“The attitude of the Church with reference to the Negroes remains as it has always stood. It is not a matter of the declaration of a policy but of direct commandment from the Lord, on which is founded the doctrine of the Church from the days of its organization, to the effect that Negroes may become members of the Church but that they are not entitled to the Priesthood at the present time….

“[Quoting President Young:] Why are so many of the inhabitants of the earth cursed with a skin of blackness? It comes in consequence of their fathers rejecting the power of the holy priesthood, and the law of God. They will go down to death. And when all the rest of the children have received their blessings in the holy priesthood, then that curse will be removed from the seed of Cain, and they will then come up and possess the priesthood, and receive all the blessings which we now are entitled to. [End quote from President Young]

“The position of the Church regarding the Negro may be understood when another doctrine of the Church is kept in mind, namely, that the conduct of spirits in the premortal existence has some determining effect upon the conditions and circumstances under which these spirits take on mortality… that the worth of the privilege is so great that spirits are willing to come to earth and take on bodies no matter what the handicap may be as to the kind of bodies they are to secure; and that among the handicaps, failure of the right to enjoy in mortality the blessings of the priesthood is a handicap which spirits are willing to assume in order that they might come to earth. Under this principle there is no injustice whatsoever involved in this deprivation as to the holding of the priesthood by the Negroes.”

You can read the whole statement at FairMormon.

As a First Presidency statement, almost everyone would have considered the contents of the statement to be “doctrine” and a whole lot of people would go as far as to say the entire contents of the statements was “the word of God.”  The statement goes as far as to say that the priesthood ban was due to a “direct commandment from the Lord” from the very beginning of the Church.  The Church Newsroom would have you believe that the statement was made “in absence of direct revelation,” while the Essay states simply that the Church “disavows” such theories – including the theories of divine curse and premortal conduct specifically mentioned in the 1949 statement.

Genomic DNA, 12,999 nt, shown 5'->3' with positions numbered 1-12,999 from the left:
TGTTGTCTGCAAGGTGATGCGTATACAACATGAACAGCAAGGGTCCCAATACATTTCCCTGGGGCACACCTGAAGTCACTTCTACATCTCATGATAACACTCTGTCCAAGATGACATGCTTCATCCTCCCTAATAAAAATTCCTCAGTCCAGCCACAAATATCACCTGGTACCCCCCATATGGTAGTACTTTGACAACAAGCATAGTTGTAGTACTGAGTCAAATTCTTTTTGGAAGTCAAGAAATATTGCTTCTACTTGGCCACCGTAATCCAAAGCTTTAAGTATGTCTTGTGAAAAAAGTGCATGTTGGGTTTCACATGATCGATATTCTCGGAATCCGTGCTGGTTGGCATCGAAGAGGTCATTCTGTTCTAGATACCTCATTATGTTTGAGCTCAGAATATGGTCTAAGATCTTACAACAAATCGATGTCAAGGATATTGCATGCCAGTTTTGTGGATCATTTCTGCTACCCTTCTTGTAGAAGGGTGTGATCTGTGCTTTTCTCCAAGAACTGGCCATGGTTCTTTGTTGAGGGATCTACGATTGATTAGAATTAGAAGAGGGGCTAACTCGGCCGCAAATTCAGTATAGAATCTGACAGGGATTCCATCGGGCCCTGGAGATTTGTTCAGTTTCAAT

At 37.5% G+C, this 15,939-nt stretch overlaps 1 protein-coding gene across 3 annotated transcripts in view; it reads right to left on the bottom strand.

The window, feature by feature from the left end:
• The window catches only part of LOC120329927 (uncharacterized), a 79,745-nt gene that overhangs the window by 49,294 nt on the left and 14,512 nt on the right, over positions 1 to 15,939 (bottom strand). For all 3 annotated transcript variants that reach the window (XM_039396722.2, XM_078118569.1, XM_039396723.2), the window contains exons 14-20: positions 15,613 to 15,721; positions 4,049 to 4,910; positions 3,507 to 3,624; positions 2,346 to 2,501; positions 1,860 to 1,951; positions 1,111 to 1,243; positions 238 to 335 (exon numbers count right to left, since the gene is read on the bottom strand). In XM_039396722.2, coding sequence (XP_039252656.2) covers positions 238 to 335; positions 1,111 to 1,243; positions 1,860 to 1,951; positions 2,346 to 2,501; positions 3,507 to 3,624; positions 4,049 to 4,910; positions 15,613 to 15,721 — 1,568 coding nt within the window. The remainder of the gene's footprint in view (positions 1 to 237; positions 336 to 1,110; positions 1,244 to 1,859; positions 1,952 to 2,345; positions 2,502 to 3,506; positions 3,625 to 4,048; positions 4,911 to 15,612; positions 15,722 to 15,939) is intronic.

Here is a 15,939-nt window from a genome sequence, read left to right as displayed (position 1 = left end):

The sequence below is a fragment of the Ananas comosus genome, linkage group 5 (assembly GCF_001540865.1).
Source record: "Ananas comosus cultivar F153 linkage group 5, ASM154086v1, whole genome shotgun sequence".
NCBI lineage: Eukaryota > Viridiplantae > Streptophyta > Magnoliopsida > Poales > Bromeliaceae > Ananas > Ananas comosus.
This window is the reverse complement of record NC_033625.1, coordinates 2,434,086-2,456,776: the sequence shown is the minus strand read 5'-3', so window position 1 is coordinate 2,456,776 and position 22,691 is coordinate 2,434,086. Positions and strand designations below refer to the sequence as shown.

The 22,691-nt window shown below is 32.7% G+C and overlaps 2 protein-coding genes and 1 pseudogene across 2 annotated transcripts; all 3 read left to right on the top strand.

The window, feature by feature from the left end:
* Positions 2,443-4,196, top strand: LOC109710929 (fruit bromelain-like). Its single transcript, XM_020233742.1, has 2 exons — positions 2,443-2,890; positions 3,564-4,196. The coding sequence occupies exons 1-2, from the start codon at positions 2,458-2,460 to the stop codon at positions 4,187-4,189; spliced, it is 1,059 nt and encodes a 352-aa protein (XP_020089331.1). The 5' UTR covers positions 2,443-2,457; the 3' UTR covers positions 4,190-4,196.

Again, Redaction Reduces Chaos – For Awhile

So now the question arises: why does the Church blatantly contradict itself instead of coming clean?

Well, the problem of course is: how does the Church come clean?  It is not obvious if you also want to maintain the fabric of Church society.

Like the Government of the 1970s, the Church sometimes seems to think that it is easier to “redact” information than to grapple with it.  I cannot, for example find a copy of the 1949 First Presidency Statement on  FairMormon and an evangelical ministry website called IIR appear to be the two best places to discover the text currently.

A redaction is a reasonable tactic in the Church’s case.  There is already a culture of avoiding “anti-” literature, so keeping true but troubling statements off of Church maintained resources leaves an escape hatch for people who don’t want to reduce the authority of the Church in their own eyes. If it’s not a Church website, it may very well be “anti-.”[1]See, for example, recent talks given by Elder and Sister Renlund which the Newsroom states are about “Faith and Doubt.” Elder Renlund cautions against obtaining “answers from faithless and unfaithful sources,” (Elder Renlund) and Sister Renlund states “The blogosphere cannot replace scripture study and reading the words of living prophets and apostles,” she added. “Foster your faith by going to trustworthy sources to find answers to your questions.” Both talks essentially cast shade on non-authorized sources – even if only indirectly. Read the Newsrooms summary here.